Perhaps you have heard the terms Recovery Coach, Life Coach, Business Coach or Health Coach, and you may have wondered what do they do? What makes them different from therapists? Would having a recovery coach help in your path to maintaining sobriety?

A coach’s main job is to support a person that is seeking guide and a change in their life, a coach will help you find the focus you need and through his/her own experiences and with the use of different tools and techniques he/she will assist in keeping you in the right path to reach the goals you have set for yourself; in other words, coaches act as mentors and, in the specific case of a recovery coach, promoters of your recovery.

Why Use a Recovery Coach?

The simple answer is: because it’s a lot easier to walk your path and stay in it with a partner that understands what you’ve been through and that can help keep you motivated and remove obstacles to recovery.

Many recovering addicts have come to realize that addiction treatment is often not enough to create long-term recovery. Once you leave inpatient treatment there is a difficult transition back into the day-to-day life, dealing with getting everything “back in track”, trying to make amends, It all takes its toll and it’s not easy to cope and maintain sobriety; even if you attend meetings and even if you have a sponsor, making a full recovery involves a lot more than just staying sober, it requires you taking control of your life again, focusing on your health and your life as a whole.

A recovery coach can be the best investment you make in your road to staying sober and getting your life back in order

The Difference Between a Therapist and a Recovery Coach

This is a quite common question, and in a way, having a coach is a form of therapy, but therapists and coaches have different training and their jobs differ in several aspects.

Therapists are trained professionals who have studied human behavior and emotions, they are licensed to diagnose some mental health problems and in the case of psychiatrists for example, they are also licensed to prescribe certain medications. When it comes to psychologists, they are trained to identify patters and certain habits that affect an individual’s life, they also use specific technics to deal with trauma and promote healing. In some cases, therapists will need to delve into their patients past to find the connection to what is causing a reaction, emotion, or issue.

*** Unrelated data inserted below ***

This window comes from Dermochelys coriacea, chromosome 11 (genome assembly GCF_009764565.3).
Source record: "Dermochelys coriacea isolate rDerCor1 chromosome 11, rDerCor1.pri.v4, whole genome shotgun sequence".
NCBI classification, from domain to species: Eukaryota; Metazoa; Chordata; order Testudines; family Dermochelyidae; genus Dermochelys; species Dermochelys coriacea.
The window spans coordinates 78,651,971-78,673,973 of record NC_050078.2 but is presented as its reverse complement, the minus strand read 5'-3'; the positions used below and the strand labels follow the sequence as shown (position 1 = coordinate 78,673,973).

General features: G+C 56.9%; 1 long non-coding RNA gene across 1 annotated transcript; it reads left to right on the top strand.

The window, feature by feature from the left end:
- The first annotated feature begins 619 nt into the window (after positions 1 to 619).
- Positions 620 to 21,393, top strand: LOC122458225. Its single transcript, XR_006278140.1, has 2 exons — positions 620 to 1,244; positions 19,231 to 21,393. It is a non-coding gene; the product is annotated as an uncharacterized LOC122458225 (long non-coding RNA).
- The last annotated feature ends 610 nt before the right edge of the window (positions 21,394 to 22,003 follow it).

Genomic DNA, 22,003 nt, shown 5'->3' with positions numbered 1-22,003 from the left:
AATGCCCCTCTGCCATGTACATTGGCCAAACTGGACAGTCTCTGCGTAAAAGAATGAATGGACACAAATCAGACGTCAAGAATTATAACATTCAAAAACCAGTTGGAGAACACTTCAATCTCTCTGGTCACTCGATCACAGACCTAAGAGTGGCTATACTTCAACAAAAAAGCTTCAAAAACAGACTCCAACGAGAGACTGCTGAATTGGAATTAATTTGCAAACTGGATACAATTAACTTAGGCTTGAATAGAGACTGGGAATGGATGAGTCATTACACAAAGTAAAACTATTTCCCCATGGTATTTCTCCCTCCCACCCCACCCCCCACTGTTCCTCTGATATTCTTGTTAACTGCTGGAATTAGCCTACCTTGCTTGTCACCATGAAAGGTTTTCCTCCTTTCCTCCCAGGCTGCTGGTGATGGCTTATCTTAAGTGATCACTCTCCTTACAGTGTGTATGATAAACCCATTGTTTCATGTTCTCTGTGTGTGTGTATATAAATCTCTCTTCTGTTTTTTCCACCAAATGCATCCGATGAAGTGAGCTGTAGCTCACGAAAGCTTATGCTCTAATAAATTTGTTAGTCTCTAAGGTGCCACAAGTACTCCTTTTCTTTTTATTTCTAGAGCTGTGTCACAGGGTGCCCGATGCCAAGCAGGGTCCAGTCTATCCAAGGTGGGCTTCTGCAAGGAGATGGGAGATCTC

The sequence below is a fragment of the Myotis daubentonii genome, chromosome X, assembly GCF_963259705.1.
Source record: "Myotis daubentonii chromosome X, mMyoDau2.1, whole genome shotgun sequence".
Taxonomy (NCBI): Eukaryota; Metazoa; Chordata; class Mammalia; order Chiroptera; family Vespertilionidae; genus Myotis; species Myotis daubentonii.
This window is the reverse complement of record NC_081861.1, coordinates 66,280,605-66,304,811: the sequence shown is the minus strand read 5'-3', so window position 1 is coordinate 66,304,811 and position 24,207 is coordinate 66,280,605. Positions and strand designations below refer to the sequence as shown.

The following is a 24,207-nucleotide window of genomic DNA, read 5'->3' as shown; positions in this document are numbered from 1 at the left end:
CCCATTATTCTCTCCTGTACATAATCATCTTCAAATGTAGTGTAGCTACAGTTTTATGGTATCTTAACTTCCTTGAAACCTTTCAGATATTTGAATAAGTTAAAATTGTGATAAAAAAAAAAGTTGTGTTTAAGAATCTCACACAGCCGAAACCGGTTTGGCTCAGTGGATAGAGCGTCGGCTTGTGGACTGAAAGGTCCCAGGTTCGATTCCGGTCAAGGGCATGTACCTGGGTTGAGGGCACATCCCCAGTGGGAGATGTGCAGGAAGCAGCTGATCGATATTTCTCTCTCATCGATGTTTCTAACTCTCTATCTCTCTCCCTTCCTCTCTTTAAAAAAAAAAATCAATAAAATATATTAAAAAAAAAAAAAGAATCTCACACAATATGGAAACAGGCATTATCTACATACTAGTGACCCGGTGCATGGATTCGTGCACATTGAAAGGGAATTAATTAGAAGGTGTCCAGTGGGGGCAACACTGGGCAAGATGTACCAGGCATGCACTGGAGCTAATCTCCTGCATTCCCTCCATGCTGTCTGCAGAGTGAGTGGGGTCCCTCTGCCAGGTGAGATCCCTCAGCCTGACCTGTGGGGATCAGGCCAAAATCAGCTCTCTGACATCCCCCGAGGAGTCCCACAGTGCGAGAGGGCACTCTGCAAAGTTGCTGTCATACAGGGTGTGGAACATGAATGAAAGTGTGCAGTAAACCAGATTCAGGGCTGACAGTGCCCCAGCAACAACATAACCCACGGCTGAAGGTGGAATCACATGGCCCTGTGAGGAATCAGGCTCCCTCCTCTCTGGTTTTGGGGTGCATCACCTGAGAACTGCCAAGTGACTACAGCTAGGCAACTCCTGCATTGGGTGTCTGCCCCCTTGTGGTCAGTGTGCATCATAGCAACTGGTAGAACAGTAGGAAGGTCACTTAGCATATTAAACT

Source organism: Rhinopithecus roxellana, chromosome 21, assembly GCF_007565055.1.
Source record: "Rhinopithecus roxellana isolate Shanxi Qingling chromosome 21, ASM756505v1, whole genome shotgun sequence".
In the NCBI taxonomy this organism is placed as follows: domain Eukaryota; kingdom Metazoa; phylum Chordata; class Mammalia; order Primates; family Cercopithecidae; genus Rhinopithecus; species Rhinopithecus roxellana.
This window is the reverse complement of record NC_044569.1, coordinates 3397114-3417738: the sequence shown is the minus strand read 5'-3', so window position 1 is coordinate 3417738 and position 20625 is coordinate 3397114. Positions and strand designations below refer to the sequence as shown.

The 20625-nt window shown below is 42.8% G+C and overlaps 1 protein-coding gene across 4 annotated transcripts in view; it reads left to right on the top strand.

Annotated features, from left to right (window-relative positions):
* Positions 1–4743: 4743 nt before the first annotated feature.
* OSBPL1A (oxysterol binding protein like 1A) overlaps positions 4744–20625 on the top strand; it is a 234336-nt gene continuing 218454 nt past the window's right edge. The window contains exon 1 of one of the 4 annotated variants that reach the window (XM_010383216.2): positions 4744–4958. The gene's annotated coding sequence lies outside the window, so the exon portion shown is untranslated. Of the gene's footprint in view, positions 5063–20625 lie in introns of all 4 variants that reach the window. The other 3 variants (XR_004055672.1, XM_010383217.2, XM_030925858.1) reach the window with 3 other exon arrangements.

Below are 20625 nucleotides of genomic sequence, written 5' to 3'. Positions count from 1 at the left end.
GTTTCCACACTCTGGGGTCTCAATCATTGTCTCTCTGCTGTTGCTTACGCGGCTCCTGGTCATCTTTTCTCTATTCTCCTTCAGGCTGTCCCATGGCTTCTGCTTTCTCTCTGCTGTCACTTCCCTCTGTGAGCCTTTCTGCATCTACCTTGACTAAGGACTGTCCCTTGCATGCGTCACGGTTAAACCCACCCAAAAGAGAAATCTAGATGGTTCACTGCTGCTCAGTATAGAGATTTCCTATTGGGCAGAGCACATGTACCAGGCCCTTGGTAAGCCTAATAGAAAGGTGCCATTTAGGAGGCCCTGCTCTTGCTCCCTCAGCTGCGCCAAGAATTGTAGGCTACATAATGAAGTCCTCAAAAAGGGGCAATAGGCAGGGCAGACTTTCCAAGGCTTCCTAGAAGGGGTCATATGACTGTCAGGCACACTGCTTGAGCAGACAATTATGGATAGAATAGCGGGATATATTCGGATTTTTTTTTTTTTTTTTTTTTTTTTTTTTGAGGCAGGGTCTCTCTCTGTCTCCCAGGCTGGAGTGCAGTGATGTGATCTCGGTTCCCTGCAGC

Coaches also receive training and invest in their education to be able to help their clients, however, a coach cannot “diagnose”, they cannot medicate, their main job is to share their clients’ journeys towards positive change, transformation, healthy habits and lifestyles.

Just as a sports coach’s job is to observe and evaluate his team and bring out the best in it, he works with the strengths of that team, helps the team see and overcome the weaknesses and focuses on motivation and goal achievement, that is exactly the job of a coach in a person’s life. They use their experience and their training to bring out the best version of that person.

The Difference Between Sponsorship and Recovery Coaching

If you are an addict in recovery you probably already have a sponsor or have been advised to get one. A sponsor is someone that will help you walk the 12-steps program, they will share their experience and will try to be there, to prevent you from “falling off the wagon”. Part of being a sponsor is helping others through a process you have already lived, and in this way, you are giving back and contributing with someone else’s recovery.

A sponsor, however, is limited to that, the 12-step program, and does not possess the necessary training or tools to help guide you in a process of growth. The recovery coach as we explained before, works with his/her clients following a holistic approach.

What Tools Can a Coach Provide Me?

A recovery coach can help you work on your coping skills, deal with triggers, create a sober and healthy lifestyle, he/she can also offer a listening ear and hep you work through your questions or the challenges you may be facing at the time. Goal setting is also a tool that a recovery coach can help you with, as well as, motivation to overcome the obstacles and barriers that you will encounter along the way.

The coach is there as a partner, but will also call you on your bad habits, he is there to encourage you but at the same time offer and honest insight of your situation and work with you on a clear plan of action.

So if you are a recovering addict, you will want to evaluate if you need a sponsor, a therapist or a coach or maybe a combination of two of the above; each situation is different and it all depends on the stage you find yourself in.

The information we have provided here should help you figure out if a recovery coach is exactly what you need to move forward with your life and start taking the right steps towards the changes you want to see in your life.

Where Can I Find A Recovery or Life Coach?

Finding the right recovery coach for you is not an easy task, not every coach is right for every person, there needs to be a good partnership between coach and client. So do your homework, make sure the coach you pick has the proper training, both in coaching and addiction, being able to relate and trust your coach is of upmost importance.

The internet is a good place to start, your recovery coach does not necessarily have to live in your same area, technology today allows coaching sessions to be done online, payment can also be done using a variety of online methods.

Do your research, check for references, request an initial meeting so that you can figure out if it will be a right fit for you.
If you are ready to take your first step to transform your life, Omar Pinto Recovery Coaching the right place to start. Contact us or set up a consultation, here.